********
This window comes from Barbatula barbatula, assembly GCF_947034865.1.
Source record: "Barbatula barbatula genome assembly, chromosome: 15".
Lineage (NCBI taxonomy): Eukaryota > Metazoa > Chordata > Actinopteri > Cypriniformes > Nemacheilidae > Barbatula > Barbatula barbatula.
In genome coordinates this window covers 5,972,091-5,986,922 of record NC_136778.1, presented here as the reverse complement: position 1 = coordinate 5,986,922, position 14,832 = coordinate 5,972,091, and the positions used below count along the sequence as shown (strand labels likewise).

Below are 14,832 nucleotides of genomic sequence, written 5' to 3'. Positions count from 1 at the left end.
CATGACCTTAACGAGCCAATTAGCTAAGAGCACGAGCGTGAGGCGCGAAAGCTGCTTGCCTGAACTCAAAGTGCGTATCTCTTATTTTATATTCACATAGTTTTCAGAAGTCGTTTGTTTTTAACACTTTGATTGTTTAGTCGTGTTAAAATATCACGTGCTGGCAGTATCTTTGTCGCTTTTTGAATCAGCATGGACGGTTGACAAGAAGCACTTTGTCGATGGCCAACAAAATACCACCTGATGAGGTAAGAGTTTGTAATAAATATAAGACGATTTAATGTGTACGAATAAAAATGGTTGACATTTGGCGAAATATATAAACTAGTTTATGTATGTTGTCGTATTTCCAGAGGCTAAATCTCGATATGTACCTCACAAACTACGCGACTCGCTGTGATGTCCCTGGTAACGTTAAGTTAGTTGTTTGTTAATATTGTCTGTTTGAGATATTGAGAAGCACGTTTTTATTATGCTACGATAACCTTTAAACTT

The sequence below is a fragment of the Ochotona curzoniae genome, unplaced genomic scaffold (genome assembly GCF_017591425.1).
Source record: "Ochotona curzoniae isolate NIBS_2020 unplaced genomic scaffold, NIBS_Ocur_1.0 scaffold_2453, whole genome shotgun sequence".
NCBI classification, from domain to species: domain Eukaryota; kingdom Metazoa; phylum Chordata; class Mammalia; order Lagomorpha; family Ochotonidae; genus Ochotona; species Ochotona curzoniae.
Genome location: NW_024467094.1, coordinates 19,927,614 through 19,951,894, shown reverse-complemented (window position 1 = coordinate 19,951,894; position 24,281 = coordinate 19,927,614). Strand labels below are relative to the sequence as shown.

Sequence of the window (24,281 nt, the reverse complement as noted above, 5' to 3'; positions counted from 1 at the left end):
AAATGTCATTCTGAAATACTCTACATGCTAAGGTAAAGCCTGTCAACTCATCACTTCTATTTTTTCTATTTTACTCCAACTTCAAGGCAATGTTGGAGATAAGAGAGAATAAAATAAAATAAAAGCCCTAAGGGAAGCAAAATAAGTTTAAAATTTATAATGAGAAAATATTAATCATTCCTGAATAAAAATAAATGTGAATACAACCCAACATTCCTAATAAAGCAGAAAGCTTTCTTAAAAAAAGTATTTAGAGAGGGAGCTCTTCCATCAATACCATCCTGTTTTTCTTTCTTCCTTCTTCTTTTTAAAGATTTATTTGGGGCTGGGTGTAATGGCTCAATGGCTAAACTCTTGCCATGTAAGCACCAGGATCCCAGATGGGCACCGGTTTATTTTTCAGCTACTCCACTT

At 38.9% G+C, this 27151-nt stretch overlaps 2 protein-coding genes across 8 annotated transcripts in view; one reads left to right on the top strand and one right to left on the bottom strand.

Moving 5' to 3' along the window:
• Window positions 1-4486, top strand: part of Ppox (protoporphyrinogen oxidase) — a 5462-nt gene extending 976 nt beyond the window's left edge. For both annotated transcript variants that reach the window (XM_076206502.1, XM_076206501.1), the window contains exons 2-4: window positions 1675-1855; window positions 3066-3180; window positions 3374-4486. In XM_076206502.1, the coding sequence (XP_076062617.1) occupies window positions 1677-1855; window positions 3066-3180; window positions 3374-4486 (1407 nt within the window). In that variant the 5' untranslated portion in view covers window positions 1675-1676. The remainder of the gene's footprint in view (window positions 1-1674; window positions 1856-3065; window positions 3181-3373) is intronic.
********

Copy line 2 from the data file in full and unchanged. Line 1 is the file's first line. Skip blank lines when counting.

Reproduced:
Source record: "Barbatula barbatula genome assembly, chromosome: 15".